A rusty spiral staircase creaked under the combined weight of Janice and Tameka, who creaked under the combined weight of a player piano and 200 rolls of music. “Sonofabitch, this thing is heavy. Why can’t we leave it on the first floor, and pump the sound up with speakers?”

 

“Nautical tradition,” Tameka said. “If you’re turning a lighthouse into a player-pianohouse, you’ve got to use the same room.” Warped floorboards danced the Charleston as Janice and Tameka sloughed the piano off their shoulders.

 

Tameka slapped a three-ring binder the size of the Oxford Dictionary of Internet Memes (Unabridged) into Janice’s midsection. “Here’s your audio semaphore handbook. Which tunes to play as alerts for different kinds of weather. Rhapsody in Blue for winds between 10 and 15 knots, Mozart Piano Concerto No. 23 in A major for aggressive ducks in mating season. And so forth.”

 

Janice collapsed to the floor. She opened the binder, and sobbed. “There’s no way I can learn all this.”

 

Tameka waved as she marched down the steps. “Get cracking. Sunset’s in four hours.”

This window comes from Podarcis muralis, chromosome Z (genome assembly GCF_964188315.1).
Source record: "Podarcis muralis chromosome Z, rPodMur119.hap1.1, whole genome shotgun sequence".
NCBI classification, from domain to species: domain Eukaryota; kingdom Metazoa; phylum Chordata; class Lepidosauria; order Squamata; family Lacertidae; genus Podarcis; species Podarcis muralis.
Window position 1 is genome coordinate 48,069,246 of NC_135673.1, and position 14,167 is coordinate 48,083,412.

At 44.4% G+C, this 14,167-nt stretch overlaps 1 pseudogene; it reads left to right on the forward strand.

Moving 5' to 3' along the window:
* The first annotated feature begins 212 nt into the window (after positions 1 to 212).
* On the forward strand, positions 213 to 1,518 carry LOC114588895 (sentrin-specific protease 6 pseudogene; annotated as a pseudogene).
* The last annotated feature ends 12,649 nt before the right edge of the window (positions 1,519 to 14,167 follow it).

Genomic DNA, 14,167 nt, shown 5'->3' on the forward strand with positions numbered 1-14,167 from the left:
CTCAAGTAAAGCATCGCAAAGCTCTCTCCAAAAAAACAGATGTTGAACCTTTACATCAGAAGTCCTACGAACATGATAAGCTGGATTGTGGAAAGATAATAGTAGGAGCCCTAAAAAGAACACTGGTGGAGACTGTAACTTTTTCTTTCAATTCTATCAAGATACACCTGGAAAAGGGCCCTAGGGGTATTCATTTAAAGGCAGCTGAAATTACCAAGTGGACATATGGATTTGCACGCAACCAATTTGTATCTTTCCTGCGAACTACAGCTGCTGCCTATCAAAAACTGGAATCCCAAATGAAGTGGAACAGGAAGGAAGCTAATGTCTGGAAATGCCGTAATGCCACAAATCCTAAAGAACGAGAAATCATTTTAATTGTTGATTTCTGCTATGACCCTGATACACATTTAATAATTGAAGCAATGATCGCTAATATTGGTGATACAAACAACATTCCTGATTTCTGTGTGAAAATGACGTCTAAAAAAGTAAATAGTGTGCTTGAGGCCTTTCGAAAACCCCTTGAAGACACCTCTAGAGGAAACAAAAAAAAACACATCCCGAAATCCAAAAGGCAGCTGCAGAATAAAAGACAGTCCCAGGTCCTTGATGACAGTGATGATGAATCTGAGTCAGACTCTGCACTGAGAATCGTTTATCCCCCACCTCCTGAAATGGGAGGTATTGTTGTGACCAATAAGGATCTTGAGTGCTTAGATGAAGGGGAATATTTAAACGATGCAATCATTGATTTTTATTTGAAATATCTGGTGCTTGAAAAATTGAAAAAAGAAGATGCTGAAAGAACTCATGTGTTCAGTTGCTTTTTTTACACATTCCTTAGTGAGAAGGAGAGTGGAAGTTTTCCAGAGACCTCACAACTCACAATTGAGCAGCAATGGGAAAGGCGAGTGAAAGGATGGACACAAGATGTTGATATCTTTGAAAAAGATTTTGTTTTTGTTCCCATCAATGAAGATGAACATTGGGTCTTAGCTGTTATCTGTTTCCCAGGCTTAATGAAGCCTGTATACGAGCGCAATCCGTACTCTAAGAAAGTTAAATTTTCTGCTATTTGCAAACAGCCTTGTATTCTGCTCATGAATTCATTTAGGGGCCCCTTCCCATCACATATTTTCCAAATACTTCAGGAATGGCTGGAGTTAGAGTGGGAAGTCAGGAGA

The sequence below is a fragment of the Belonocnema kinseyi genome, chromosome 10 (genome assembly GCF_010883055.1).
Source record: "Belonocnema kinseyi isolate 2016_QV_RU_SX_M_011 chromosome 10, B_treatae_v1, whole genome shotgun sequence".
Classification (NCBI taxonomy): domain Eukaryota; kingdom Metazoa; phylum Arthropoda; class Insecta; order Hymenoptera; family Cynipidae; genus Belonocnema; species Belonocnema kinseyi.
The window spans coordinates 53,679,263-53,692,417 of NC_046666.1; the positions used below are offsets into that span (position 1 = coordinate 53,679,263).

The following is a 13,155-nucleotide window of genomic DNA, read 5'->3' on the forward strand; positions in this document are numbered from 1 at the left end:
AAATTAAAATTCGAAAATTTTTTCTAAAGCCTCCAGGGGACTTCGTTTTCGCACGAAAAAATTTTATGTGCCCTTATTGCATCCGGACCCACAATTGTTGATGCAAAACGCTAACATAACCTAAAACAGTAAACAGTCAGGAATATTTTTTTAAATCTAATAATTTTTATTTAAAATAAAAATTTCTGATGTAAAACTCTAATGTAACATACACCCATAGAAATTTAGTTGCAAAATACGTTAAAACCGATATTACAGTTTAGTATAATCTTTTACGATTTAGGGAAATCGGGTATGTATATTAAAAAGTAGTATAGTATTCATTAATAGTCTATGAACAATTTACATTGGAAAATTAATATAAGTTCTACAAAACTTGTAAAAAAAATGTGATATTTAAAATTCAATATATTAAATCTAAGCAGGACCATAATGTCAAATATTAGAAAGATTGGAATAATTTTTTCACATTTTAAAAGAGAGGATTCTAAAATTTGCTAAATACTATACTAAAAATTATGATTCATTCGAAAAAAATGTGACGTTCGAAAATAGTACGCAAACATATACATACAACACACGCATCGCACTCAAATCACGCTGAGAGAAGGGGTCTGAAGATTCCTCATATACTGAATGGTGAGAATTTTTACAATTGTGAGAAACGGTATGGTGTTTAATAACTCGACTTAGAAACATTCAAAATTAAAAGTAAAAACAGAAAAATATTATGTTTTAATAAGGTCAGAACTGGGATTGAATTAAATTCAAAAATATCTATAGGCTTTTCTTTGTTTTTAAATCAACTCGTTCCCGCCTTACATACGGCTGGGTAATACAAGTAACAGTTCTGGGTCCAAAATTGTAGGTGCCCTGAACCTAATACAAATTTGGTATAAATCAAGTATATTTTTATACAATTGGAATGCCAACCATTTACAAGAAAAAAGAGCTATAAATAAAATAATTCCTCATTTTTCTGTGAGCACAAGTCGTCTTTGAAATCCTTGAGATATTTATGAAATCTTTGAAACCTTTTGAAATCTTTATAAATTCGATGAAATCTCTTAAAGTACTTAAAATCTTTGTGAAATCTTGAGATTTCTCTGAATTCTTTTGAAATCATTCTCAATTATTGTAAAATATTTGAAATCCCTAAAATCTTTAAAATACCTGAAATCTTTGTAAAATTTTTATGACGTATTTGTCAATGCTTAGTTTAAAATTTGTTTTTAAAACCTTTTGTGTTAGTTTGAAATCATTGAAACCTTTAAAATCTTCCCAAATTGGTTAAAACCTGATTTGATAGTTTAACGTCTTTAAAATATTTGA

*******

 

Strains of My Boyfriend’s Back blasted from speakers clinging to the former lighthouse exterior. Janice dashed between the portable weather observatory, the portable amorous waterfowl observatory, and the piano. Sweat trickled from every pore, smudging the shorthand crib notes she had written on her hands, arms, and abdomen.

 

Janice ignored the banging from the front door for five minutes. When her irritation at the incessant pounding swamped her irritation at the ever-shifting demands on a player-pianohouse keeper, she let fly a string of top-shelf swear words, and yanked the knob hard enough to grate sparks from the hinges. A gaggle of sailors tumbled through the opening. “We heard you playing YMCA. Where’s the free Jell-O shooters?”

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